WARTBURG, Tenn. - A pastoral quality invites comparison of the landscape to Cades Cove. A red-shouldered hawk darts through the hemlocks, and warblers singing in the forest canopy echo the arrival of spring.
The views from the ridge tops rival anything in Great Smoky Mountains National Park.
The 8,000-acre tract near the northwest boundary of Frozen Head State Natural Area at the headwaters of the Emory River is included in the largest conservation effort ever undertaken by the state of Tennessee.
As proposed by Gov. Phil Bredesen, the project would protect almost 124,000 acres of forestland valued at nearly $150 million in the Cumberland Mountains of Scott, Campbell, Anderson and Morgan counties.
Partnering with the state in the project is the Nature Conservancy, which plans to invest $11 million, and the Lyme Timber Company, a forestland investment firm based in New Hampshire that specializes in properties with unique conservation values.
Lyme Timber has committed approximately $54 million to the project. The company plans to defray its costs by selling conservation easements that give the state control over nontimber values such as recreation and development rights.
The deal involves three tracts, each with its own conservation strategy. The core of the property is the Martha Sundquist Wildlife Management Area, where the state will purchase the timber rights to 75,000 acres to protect wildlife habitat and water quality.
As part of the agreement, Lyme Timber would sell the conservation easements on 27,000 acres it purchases at Brimstone and on 13,000 acres it purchases at Emory River.
The state's only fee-simple purchase would be an 8,000-acre tract on Love and Bird mountains, in Morgan County, that would almost double the size of Frozen Head State Natural Area.
Gina Hanbible, associate state director for the Tennessee chapter of the Nature Conservancy, said the sheer scale of the project necessitates a nontraditional approach.
"The days of going in and buying 124,000 acres outright are over," Hanbible said. "Everybody has to give up something to make this work.
"The timber company has to give up the idea they can cut whatever they want; the conservationists have to give up the idea we can buy it and lock it away; and the state has to give up total ownership."
The forests and rivers of the North Cumberlands are among the most biologically diverse habitats in the world and include some species found only in the Cumberlands.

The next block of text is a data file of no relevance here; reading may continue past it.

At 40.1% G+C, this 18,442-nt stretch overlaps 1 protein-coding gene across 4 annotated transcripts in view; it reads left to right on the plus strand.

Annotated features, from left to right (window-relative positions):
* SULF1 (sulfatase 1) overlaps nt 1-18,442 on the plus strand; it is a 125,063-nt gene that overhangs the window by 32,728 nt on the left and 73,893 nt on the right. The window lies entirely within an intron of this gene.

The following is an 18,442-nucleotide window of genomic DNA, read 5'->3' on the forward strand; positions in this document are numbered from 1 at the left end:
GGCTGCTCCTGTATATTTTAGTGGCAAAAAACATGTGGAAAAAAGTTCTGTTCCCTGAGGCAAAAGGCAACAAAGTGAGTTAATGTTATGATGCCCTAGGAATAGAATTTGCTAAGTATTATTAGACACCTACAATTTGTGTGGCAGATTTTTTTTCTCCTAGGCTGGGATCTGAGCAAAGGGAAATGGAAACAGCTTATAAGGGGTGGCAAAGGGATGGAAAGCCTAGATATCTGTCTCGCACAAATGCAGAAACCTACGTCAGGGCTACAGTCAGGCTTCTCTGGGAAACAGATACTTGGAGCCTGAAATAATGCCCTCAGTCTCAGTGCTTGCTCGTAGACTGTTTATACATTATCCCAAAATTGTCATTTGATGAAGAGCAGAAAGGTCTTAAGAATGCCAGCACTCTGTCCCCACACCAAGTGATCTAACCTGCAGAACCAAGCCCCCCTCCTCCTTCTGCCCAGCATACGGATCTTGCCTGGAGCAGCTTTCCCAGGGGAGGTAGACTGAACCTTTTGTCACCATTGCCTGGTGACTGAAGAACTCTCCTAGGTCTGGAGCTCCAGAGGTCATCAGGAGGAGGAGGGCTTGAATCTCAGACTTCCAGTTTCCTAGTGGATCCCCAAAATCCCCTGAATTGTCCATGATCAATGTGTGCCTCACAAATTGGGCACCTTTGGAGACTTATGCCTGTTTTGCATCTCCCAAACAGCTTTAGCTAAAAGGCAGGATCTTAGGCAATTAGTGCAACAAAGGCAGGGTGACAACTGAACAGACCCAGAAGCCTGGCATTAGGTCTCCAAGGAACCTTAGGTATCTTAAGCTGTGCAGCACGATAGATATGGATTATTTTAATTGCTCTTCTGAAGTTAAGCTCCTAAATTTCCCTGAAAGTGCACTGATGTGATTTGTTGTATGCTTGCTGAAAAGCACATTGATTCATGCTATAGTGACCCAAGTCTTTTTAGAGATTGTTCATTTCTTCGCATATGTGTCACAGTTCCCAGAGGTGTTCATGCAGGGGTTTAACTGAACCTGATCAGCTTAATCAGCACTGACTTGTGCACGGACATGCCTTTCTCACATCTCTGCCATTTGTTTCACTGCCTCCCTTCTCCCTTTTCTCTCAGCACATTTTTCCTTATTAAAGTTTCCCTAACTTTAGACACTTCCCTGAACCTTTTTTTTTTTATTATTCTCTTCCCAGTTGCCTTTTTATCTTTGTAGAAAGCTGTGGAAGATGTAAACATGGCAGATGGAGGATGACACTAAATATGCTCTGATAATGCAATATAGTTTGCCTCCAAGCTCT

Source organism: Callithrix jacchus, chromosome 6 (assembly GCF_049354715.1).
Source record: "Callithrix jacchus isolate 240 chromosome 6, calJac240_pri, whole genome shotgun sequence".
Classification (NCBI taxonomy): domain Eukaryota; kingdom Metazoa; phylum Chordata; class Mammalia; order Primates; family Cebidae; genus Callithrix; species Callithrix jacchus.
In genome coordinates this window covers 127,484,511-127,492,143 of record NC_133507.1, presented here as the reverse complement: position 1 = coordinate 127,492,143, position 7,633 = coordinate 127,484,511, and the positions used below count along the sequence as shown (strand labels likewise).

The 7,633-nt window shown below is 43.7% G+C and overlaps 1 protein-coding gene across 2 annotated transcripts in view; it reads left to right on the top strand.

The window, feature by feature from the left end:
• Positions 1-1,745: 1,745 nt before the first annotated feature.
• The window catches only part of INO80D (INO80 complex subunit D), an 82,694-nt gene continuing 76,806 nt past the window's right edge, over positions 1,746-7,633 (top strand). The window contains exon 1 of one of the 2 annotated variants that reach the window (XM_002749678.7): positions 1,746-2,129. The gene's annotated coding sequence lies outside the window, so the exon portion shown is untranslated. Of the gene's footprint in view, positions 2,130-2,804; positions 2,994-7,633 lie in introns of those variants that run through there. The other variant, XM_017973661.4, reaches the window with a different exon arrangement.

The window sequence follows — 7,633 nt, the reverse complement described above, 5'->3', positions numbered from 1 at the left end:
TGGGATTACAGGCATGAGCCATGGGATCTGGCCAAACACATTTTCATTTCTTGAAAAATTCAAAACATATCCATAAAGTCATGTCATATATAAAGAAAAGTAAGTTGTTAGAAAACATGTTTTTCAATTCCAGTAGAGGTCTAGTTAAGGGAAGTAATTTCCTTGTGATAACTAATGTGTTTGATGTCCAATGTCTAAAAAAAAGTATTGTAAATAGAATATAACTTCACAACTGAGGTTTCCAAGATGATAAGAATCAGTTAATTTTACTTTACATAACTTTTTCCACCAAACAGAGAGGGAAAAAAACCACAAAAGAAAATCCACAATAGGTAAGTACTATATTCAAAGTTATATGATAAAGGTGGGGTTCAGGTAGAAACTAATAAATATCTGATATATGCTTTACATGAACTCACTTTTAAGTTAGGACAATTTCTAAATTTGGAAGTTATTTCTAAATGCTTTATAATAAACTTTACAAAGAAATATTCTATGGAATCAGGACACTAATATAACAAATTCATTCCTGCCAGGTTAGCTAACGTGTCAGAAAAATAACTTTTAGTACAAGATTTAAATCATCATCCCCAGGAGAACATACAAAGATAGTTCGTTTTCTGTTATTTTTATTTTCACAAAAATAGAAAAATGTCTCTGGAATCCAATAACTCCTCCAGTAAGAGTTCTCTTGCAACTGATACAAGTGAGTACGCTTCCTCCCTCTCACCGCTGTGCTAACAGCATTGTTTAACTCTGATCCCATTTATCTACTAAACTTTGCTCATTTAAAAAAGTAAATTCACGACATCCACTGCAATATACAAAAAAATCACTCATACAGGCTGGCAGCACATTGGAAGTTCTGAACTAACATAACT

Conservationists say it's rare that so much contiguous land, with such high conservation value, comes up for sale at the same time.
"The opportunity to protect this kind of area is unprecedented," said Alex Wyss, Cumberlands program coordinator for the Nature Conservancy. "It's an intact forest that's still in good shape."
The Bredesen administration touts economic development as a hallmark of the plan.
The project calls for 90 percent of the acreage to remain working as forest. The bulk of the land would be privately owned and remain on the property tax rolls, while the state would pay "in lieu of" tax payments on properties it purchases outright.
Jim Fyke, commissioner of the Tennessee Department of Environment and Conservation, said the plan calls for public access on all 124,000 acres.
"We're committed to providing the same recreational activities and public uses that have been available all along," Fyke said. "The governor believes there is room at the table for economic development, tourism and conservation. This project has all those ingredients."
The state's share of the North Cumberland Conservation Plan is part of a general obligation bond package the state finances every year for capital projects, Fyke said.
The $82 million would come from a state bond issue included in Gov. Bredesen's current budget proposal.
The North Cumberland Conservation Plan is the most ambitious of a series of land conservation projects spearheaded by the Bredesen administration.
In 2005, the administration set aside $10 million for the Heritage Conservation Trust Fund that has been leveraged to acquire more than 15,000 acres, and last year the Legislature allocated $20 million in bonds to purchase 12,500 acres of Bowater Inc. property on the Cumberland Plateau.
Rick Keeton, Scott County mayor, said the project appears to make no objectionable changes to the status quo.
"The property taxes and timber production will continue, and we'll have the ability to use the land for various forms of recreation," he said. "We'll have to see if the partnership that has been outlined can work efficiently."
Rex Lynch, Anderson County mayor, said that from a conservation standpoint, he believes the state is doing the right thing.
"One of our main concerns was that we'd continue getting some kind of taxes on it, and I was told that we would," Lynch said. "Really, I don't see a lot of impact on us." http://knoxnews.com/kns/gs_news/article/0,1406,KNS_392_5471318,00.html
I have had problems with the links from this site so that is why i double posted.....
1 concern going around on another board since this has come out is,,, will there be a private development going in ?
Mark, were the japanese scoping out a new test area for ATV's ?